Friday, September 14, 2012

Breaking Bad Shakespeare Friday: I'm So Blue

Saul, Hank, and Skyler are all important characters on the Meth-cooking, plot twisting, Franch-creating show that is Breaking Bad. And their use certainly enhances my argument that we’re not watching Breaking Bad so much as The Tragedy of Walter White, Chemistry Teacher of New Mexico. And I’ve not gotten, (to what I feel) are the big four of the series: Mike, the ultimate Henchman; Gus Fring, mild mannered Chicken Shack owner/Meth Kingpin; Jesse Pinkman, apprentice; and the man himself, Walter White the Science Guy. (You were thinking it, too. I just said it.)
    I plan on getting on each of those characters, but quite frankly, I need to take a bit of a break in discussing solely the characters, because I’m doing a disservice to what makes Breaking Bad Shakespearean in it’s execution. (No pun intended to the many, many people killed by Walter White.) So this week, I want to talk about something this show does well: Symbols.

    Symbols were ALWAYS a big part of what made Shakespeare who he was in his writing. From a bloody hankerchief to a dagger (that may or may not be before me) to characters themselves, Shakespeare loved him some symbols. Breaking Bad and it’s writers are no exceptions.

    The biggest, of course, comes during the season’s second season, the Pink Teddy Bear. I won’t go into too much detail on this one, simply because it’s been over analyzed to death. The Pink Teddy Bear showed first in the White’s pool, (technically in a music video for a fake band, I’m going to count the show because of it’s impact) then showed up in “flash forwards”. The episode names formed the titles “Seven Thirty Seven” “Down” “Over” “ABQ” giving us the foreshadowing to the season finale, when the event happened, indirectly caused by Walter. The bear came to represent Walt’s path of destruction. Later, when he finds the eye of the bear in the pool, he saves it, adopting it as a personal talisman. I believe the act of him picking up this one last piece of the bear (that’s taken away as evidence) as the final moment when we are to see “Walter White, Guy trying to help his family” to “Walter White: Bad Guy.” (Not that he was ever good, but this is a full on embracing of the role.)

    Then there’s the fly. The fly, a contaminant in the Meth Superlab where Walt clocks in as if he were going to work at a factory, is also a strong symbol. I think this one hasn’t been explored as much. While some people discuss that it’s his “guilt” I think it’s more than that. Thinking in science terms, Walt started the show with sort of a contaminant, his cancer. As he gets drawn deeper and deeper into the criminal underworld, he realizes that he’s becoming contaminated himself. While he wasn’t a saint, he did start the series working two jobs to protect his pregnant wife. He started the show as a decent guy, not a great guy. But the fly continues to appear, a visual representation of Walt’s descent into Heisenberg.

    Color. Color is another big symbol in the series. Each character has their own, “color scheme” that proceeds them (Green, orange, purple...) I won’t really go into who is wearing what, I want you to be watching this and seeing what you can see, but I want to talk about the Meth itself here. In the first episode, Walt does his best to cook the purest Meth he possibly can. (I’m capitalizing “Meth” because in this case, it’s almost a character.) And he succeeds. It’s the hit of the down, because Walt believes that if you do something, you do it right and you do it the best you can. (Indeed, Jesse has saved a paper from when he was in Walt’s class that said “Apply Yourself.” Another recurring theme.) He does this because Jesse had a signature where he put Chili Powder in the Meth, and Walt hated the idea. Do your best, you don’t need any sort of “help” from phony signatures.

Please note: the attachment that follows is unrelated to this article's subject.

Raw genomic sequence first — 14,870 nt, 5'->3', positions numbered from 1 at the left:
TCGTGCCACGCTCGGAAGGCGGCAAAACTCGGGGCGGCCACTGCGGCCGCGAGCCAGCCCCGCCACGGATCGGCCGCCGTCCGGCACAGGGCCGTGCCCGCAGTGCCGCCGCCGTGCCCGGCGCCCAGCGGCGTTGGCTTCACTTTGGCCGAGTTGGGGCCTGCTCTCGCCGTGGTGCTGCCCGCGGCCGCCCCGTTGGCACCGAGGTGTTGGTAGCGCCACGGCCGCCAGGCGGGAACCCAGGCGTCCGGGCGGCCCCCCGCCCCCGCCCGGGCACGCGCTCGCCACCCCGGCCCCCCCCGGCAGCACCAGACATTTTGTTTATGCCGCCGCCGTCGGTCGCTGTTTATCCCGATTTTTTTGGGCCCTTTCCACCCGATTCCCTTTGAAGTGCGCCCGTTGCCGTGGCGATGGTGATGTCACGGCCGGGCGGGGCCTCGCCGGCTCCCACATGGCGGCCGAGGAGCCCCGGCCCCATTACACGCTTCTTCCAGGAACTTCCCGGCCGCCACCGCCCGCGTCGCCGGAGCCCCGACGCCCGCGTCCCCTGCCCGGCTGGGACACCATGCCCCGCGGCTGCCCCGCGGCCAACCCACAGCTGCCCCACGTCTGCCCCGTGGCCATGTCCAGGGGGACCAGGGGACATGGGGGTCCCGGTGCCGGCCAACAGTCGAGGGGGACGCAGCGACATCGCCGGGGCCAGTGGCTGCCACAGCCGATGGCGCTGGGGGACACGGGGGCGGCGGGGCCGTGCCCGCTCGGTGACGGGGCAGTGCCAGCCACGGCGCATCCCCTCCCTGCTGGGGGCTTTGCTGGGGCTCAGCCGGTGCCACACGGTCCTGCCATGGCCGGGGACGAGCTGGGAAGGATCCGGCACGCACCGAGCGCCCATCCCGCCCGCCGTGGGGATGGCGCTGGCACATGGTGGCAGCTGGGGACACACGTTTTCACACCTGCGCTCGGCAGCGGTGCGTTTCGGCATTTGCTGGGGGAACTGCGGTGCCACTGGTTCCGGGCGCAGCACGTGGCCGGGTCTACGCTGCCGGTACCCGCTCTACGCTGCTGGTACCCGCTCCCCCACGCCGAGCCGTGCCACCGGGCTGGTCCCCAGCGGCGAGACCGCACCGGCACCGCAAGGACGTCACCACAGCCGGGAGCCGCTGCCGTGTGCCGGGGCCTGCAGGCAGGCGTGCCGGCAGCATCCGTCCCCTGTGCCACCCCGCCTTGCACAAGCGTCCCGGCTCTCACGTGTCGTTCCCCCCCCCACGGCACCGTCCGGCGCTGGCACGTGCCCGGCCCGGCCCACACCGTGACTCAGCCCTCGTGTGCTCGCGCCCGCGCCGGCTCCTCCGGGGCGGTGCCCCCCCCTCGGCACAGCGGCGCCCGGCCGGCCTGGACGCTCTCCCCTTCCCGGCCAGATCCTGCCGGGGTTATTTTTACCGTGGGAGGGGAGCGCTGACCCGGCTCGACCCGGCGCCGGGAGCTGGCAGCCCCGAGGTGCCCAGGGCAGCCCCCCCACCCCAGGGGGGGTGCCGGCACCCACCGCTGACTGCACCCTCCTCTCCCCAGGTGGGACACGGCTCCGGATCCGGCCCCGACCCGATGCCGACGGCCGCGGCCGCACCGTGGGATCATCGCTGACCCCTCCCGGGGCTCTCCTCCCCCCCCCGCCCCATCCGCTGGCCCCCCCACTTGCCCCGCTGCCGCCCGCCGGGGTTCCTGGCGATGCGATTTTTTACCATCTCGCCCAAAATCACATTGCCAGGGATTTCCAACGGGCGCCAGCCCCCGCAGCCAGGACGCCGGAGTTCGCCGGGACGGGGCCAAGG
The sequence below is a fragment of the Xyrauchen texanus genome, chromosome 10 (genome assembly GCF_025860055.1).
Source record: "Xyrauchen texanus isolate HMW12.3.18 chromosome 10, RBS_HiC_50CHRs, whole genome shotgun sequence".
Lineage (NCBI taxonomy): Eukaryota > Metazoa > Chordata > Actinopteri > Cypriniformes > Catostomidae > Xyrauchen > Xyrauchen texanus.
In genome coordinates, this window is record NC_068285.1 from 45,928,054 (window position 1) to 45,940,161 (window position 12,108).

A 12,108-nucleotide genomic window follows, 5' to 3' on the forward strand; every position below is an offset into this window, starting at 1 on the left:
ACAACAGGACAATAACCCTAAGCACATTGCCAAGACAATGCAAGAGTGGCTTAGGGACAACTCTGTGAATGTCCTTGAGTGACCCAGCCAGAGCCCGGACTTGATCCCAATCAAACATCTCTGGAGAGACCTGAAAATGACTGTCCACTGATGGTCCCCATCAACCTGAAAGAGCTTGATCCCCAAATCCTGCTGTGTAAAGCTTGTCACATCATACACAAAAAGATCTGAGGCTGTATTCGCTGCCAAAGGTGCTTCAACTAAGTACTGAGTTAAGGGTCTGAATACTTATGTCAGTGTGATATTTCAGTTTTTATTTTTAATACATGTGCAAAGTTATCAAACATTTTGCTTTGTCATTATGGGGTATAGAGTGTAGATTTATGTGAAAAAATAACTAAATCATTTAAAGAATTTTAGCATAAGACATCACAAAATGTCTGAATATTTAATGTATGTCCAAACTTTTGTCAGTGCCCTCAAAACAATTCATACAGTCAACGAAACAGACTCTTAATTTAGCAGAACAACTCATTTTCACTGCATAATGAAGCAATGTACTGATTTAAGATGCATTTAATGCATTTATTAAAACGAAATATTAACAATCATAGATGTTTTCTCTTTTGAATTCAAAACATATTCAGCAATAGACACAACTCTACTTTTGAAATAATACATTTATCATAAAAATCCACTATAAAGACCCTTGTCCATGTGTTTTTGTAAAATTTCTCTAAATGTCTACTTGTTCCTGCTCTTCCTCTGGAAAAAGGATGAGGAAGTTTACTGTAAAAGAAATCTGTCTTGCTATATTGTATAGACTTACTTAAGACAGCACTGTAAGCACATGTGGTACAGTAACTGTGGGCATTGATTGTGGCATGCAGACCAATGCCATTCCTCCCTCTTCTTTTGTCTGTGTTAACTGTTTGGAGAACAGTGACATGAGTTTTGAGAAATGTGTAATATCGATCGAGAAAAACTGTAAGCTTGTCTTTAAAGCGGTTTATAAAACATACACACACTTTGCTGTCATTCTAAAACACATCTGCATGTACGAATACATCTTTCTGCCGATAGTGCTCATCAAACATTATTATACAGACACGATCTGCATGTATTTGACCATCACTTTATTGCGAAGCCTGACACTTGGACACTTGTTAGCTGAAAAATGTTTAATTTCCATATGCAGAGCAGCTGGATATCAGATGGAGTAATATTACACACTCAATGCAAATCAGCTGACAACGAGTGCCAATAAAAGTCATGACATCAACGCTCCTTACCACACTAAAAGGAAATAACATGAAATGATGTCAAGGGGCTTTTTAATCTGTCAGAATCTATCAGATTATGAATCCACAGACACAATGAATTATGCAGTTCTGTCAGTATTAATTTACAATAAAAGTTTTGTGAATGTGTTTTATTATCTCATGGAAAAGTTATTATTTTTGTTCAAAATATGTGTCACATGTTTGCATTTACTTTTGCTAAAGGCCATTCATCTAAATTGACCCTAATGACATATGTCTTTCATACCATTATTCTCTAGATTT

But later, when they’re cut off from their usual recipe, they steal a chemical that turns their Meth blue. (They use real science talk for this. I point out again, English. I can barely keep up on Star Trek.) From that point on, they do their best to ensure that the Meth remains blue- Heisenberg/Walt’s signature. This also a window into the world of Walt’s corruption. His once pure Meth is now a different color... blue... so people know that it’s Walt. It’s blue. A fairly innocuous color. It’s not bold like red, or regal, like purple. It lacks the foreboding of black, or the moral ambiguity of grey. It’s blue. But this one tiny visual change is kind of ignored when a lot of people discuss Breaking Bad. It comes at the end of the second season. It comes when Walt is still sick, when he’s still trying to figure things out for his family (despite the millions he’ll eventually earn, he originally sets out to earn only enough to keep his family safe when he dies) and he makes one tweak, out of necessity. Then despite unlimited resources, he keeps the tweak. So everyone knows it’s him.

    Because as we move into the home stretch of Breaking Bad Shakespeare Fridays, we need to start discussing Walter White's Tragic Flaw. (Which is apparent in all of Shakespeare's great tragedies.) In this case, it's Walter White's Pride. And that is what the blue represents.

No comments:

Post a Comment